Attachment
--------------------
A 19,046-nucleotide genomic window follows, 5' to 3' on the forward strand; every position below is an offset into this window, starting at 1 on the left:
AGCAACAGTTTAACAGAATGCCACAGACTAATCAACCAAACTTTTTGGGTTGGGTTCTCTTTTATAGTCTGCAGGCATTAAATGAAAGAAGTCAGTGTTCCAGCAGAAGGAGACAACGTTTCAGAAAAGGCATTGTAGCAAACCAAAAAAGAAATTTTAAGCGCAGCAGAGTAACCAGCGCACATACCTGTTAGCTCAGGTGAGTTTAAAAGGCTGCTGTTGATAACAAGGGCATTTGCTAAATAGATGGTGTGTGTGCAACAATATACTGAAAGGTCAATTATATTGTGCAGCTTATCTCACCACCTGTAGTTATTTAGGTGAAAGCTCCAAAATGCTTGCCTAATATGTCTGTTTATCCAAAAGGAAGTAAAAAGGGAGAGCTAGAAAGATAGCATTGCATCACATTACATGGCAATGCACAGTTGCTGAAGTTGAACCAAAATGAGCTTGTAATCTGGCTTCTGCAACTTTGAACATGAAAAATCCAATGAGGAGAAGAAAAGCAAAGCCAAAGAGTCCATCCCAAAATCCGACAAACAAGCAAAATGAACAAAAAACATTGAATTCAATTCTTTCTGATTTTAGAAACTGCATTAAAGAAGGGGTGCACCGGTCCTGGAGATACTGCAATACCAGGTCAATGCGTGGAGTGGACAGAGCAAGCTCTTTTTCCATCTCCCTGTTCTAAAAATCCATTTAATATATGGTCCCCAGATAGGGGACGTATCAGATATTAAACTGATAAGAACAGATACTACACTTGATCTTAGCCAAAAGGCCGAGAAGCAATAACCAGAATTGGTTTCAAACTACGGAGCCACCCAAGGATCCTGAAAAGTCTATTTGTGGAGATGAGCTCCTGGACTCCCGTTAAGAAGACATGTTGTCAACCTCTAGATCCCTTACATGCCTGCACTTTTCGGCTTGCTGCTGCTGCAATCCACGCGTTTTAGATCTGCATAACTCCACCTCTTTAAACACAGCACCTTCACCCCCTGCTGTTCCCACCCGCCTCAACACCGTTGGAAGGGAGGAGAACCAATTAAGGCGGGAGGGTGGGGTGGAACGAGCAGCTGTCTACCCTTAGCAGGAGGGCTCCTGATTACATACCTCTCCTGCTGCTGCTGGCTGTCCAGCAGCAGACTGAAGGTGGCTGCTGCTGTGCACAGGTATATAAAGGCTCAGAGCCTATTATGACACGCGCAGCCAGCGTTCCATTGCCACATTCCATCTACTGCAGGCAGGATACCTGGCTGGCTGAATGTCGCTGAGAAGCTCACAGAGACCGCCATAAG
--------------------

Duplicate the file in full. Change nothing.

A 19,046-nucleotide genomic window follows, 5' to 3' on the forward strand; every position below is an offset into this window, starting at 1 on the left:
AGCAACAGTTTAACAGAATGCCACAGACTAATCAACCAAACTTTTTGGGTTGGGTTCTCTTTTATAGTCTGCAGGCATTAAATGAAAGAAGTCAGTGTTCCAGCAGAAGGAGACAACGTTTCAGAAAAGGCATTGTAGCAAACCAAAAAAGAAATTTTAAGCGCAGCAGAGTAACCAGCGCACATACCTGTTAGCTCAGGTGAGTTTAAAAGGCTGCTGTTGATAACAAGGGCATTTGCTAAATAGATGGTGTGTGTGCAACAATATACTGAAAGGTCAATTATATTGTGCAGCTTATCTCACCACCTGTAGTTATTTAGGTGAAAGCTCCAAAATGCTTGCCTAATATGTCTGTTTATCCAAAAGGAAGTAAAAAGGGAGAGCTAGAAAGATAGCATTGCATCACATTACATGGCAATGCACAGTTGCTGAAGTTGAACCAAAATGAGCTTGTAATCTGGCTTCTGCAACTTTGAACATGAAAAATCCAATGAGGAGAAGAAAAGCAAAGCCAAAGAGTCCATCCCAAAATCCGACAAACAAGCAAAATGAACAAAAAACATTGAATTCAATTCTTTCTGATTTTAGAAACTGCATTAAAGAAGGGGTGCACCGGTCCTGGAGATACTGCAATACCAGGTCAATGCGTGGAGTGGACAGAGCAAGCTCTTTTTCCATCTCCCTGTTCTAAAAATCCATTTAATATATGGTCCCCAGATAGGGGACGTATCAGATATTAAACTGATAAGAACAGATACTACACTTGATCTTAGCCAAAAGGCCGAGAAGCAATAACCAGAATTGGTTTCAAACTACGGAGCCACCCAAGGATCCTGAAAAGTCTATTTGTGGAGATGAGCTCCTGGACTCCCGTTAAGAAGACATGTTGTCAACCTCTAGATCCCTTACATGCCTGCACTTTTCGGCTTGCTGCTGCTGCAATCCACGCGTTTTAGATCTGCATAACTCCACCTCTTTAAACACAGCACCTTCACCCCCTGCTGTTCCCACCCGCCTCAACACCGTTGGAAGGGAGGAGAACCAATTAAGGCGGGAGGGTGGGGTGGAACGAGCAGCTGTCTACCCTTAGCAGGAGGGCTCCTGATTACATACCTCTCCTGCTGCTGCTGGCTGTCCAGCAGCAGACTGAAGGTGGCTGCTGCTGTGCACAGGTATATAAAGGCTCAGAGCCTATTATGACACGCGCAGCCAGCGTTCCATTGCCACATTCCATCTACTGCAGGCAGGATACCTGGCTGGCTGAATGTCGCTGAGAAGCTCACAGAGACCGCCATAAG